Back in 1995 when I started teaching other journalists how to go online, the start-up kit put together by Kristine Loosely at Concentric Resources included a prehistoric version of the Netscape browser and an equally early version of Eudora. It was rudimentary — and revolutionary. ISP Concentric has long since been subsumed by XO, Eudora halted sales and support of Eudora earlier this year and now comes word that AOL (NYSE: TWX) is following suit for Netscape. The browser that literally launched the web as we know it has been terminal for years, particularly since Netscape shifted to open source as Mozilla/Firefox. (The number of visits from Netscape to our site in recent weeks barely registers as a blip.) Removing the life support was only a matter of time; AOL’s emphasis on advertising made this the right time. Support for Netscape the browser ends Feb. 1. The Netscape brand continues as a “general use internet portal.”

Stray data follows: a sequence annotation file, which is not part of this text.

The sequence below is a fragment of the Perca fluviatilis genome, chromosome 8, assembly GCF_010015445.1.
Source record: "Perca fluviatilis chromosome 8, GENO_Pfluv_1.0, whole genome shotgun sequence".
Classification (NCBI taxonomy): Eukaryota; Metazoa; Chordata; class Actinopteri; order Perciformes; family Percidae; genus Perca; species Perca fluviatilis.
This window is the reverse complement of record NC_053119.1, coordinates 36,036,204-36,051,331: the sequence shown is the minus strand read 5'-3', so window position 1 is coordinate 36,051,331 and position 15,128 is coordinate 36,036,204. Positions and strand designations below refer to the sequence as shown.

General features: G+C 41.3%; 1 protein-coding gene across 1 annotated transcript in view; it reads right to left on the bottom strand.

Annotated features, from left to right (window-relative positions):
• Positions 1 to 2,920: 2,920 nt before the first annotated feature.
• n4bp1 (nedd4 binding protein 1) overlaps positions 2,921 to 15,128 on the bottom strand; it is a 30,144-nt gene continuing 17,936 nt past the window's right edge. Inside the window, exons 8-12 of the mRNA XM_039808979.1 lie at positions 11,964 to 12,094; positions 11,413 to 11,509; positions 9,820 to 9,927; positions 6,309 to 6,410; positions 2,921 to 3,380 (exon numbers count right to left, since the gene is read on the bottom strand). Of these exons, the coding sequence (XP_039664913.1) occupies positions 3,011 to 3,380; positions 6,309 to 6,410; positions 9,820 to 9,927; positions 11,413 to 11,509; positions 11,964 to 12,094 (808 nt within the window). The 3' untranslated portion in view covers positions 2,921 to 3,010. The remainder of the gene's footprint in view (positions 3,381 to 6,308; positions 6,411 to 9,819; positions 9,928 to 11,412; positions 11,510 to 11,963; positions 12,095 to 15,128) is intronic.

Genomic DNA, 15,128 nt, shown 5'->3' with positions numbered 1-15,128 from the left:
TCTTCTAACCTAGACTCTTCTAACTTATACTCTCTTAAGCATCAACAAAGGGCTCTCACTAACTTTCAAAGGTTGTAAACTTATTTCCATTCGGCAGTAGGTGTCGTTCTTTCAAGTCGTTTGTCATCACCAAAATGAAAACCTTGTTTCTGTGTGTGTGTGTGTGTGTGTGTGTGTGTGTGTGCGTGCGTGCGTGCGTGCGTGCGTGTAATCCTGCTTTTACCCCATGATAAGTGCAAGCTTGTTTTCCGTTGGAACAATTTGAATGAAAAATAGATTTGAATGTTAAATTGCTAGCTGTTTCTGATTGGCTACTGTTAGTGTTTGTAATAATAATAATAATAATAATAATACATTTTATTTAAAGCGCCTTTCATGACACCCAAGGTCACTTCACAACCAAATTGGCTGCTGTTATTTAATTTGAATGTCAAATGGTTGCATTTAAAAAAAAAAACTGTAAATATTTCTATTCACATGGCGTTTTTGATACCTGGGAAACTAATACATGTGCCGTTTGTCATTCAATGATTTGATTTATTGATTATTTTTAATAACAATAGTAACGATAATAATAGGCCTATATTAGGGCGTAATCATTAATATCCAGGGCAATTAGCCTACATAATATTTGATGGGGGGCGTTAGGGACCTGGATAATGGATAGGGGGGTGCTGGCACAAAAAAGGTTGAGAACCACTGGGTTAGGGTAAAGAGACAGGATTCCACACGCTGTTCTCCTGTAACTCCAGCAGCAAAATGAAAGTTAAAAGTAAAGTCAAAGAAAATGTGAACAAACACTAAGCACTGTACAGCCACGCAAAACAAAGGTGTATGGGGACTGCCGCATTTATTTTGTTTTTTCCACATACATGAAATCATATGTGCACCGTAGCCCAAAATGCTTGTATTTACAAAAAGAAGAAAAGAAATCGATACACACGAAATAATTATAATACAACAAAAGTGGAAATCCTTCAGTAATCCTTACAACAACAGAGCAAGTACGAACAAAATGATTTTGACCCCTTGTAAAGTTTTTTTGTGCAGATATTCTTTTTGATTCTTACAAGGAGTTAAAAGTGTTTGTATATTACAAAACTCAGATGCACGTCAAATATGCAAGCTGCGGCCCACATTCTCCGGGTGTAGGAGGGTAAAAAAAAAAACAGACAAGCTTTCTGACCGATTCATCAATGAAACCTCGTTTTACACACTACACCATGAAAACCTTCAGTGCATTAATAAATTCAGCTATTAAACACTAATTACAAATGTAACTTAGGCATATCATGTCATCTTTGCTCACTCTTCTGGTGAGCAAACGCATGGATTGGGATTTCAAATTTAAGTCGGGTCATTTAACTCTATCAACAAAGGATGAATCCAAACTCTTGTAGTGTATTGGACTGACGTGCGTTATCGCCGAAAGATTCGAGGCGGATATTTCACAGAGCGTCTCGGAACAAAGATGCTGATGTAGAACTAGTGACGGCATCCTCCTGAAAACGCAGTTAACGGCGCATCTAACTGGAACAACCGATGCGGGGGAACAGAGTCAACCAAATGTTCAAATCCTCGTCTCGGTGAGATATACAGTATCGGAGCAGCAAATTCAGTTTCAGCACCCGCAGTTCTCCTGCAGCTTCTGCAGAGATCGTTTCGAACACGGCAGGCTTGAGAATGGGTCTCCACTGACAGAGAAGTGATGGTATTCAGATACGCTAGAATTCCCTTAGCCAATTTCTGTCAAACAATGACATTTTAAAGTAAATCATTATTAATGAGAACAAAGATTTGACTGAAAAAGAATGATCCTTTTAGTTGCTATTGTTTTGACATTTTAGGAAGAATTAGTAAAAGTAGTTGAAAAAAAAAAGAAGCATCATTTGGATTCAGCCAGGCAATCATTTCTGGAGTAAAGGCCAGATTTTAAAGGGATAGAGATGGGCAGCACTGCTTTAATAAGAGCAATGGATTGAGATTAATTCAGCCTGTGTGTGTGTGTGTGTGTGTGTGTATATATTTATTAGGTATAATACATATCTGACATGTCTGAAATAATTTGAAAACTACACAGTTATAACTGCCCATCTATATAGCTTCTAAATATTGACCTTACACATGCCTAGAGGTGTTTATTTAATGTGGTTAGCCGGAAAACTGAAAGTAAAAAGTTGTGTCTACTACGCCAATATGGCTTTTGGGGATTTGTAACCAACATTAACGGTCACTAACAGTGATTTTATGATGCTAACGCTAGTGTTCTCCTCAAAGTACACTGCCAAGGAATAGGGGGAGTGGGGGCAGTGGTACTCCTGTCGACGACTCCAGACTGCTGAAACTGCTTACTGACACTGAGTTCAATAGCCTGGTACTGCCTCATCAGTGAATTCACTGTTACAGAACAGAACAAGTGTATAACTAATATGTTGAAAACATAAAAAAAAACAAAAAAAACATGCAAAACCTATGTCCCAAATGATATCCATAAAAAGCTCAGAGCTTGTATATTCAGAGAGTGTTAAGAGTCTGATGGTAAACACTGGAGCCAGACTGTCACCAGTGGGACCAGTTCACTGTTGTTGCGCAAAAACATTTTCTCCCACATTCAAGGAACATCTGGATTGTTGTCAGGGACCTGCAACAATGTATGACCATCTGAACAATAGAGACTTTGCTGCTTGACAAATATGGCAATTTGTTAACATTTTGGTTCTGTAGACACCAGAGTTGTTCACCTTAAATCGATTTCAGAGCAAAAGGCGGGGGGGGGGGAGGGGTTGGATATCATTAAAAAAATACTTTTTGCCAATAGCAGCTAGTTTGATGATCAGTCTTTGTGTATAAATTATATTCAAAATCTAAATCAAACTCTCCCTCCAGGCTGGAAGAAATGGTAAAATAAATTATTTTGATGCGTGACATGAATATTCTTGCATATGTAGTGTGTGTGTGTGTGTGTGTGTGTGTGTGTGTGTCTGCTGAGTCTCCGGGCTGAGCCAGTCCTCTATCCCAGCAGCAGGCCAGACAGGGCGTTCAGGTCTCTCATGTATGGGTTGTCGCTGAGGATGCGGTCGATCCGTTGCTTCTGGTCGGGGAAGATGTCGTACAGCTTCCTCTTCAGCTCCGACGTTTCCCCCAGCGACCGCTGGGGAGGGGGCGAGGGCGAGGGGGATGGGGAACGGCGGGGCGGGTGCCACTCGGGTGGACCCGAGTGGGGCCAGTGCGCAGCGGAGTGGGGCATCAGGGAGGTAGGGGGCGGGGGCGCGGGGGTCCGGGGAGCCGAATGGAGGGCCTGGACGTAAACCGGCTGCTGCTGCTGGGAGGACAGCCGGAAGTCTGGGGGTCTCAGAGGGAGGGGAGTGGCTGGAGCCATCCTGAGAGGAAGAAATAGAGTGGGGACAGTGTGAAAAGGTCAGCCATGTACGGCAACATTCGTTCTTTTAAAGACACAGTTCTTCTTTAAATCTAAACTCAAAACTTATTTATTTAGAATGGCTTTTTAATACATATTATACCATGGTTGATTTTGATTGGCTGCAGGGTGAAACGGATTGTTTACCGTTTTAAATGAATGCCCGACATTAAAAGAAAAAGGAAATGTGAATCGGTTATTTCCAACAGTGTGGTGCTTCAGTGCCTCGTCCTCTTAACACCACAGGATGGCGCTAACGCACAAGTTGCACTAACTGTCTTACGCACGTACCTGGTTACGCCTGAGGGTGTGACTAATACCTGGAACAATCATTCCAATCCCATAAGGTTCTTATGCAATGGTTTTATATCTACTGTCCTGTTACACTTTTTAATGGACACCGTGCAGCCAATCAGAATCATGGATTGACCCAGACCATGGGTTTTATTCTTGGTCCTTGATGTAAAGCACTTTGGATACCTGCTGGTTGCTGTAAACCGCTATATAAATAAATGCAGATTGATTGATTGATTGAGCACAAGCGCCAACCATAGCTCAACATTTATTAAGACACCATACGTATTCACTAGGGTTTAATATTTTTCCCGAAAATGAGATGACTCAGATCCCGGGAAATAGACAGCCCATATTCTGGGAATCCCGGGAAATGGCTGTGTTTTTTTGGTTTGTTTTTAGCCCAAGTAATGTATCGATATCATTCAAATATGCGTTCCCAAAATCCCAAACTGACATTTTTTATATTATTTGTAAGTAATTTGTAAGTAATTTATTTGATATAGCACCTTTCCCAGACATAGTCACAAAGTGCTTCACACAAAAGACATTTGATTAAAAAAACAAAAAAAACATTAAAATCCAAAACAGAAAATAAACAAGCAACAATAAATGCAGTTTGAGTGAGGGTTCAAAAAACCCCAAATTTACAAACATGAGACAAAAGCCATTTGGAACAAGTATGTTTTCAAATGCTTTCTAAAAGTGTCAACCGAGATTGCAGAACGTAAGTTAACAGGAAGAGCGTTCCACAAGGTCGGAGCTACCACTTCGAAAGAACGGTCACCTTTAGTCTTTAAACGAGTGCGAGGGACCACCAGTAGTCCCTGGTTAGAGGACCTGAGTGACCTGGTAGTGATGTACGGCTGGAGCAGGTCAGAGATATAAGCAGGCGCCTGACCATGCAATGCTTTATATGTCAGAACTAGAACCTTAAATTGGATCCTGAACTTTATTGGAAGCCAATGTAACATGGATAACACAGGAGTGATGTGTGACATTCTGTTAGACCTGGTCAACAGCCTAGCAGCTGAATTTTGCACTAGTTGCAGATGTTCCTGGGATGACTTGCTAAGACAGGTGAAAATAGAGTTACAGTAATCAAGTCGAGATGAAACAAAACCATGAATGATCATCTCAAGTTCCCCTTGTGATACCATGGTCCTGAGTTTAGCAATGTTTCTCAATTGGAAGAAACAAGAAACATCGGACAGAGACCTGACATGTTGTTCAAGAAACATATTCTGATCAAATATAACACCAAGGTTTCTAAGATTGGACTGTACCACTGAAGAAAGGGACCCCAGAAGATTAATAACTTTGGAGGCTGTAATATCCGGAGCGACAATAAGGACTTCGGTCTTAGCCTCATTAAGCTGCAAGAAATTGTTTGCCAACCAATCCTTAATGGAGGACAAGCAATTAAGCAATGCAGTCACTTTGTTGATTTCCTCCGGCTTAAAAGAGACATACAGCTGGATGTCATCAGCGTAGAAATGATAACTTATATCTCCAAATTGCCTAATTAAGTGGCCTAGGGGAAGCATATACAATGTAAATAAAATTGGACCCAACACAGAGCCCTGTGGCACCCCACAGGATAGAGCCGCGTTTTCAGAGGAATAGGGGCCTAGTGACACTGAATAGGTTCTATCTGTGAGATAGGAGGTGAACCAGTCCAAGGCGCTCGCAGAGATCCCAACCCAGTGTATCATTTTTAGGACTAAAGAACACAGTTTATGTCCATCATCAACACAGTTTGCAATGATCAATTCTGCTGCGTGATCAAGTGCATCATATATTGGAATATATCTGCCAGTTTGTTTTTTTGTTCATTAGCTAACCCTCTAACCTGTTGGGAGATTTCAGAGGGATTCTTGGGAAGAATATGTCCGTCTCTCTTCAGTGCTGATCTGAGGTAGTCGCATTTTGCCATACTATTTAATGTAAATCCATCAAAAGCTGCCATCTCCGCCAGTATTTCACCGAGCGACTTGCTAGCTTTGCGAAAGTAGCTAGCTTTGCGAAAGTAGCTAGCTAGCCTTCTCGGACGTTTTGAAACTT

A little history: AOL acquired Netscape from Sun for $4.2 billion in AOL stock in 1999. As CNET reported back then, AOL’s first real blow against Netscape came in 1996 when it made IE its default browser.
Tom Drapeau, Netscape Blog: AOL’s focus on transitioning to an ad-supported web business leaves little room for the size of investment needed to get the Netscape browser to a point many of its fans expect it to be. Given AOL’s current business focus and the success the Mozilla Foundation has had in developing critically-acclaimed products, we feel it’s the right time to end development of Netscape branded browsers, hand the reigns fully to Mozilla and encourage Netscape users to adopt Firefox.”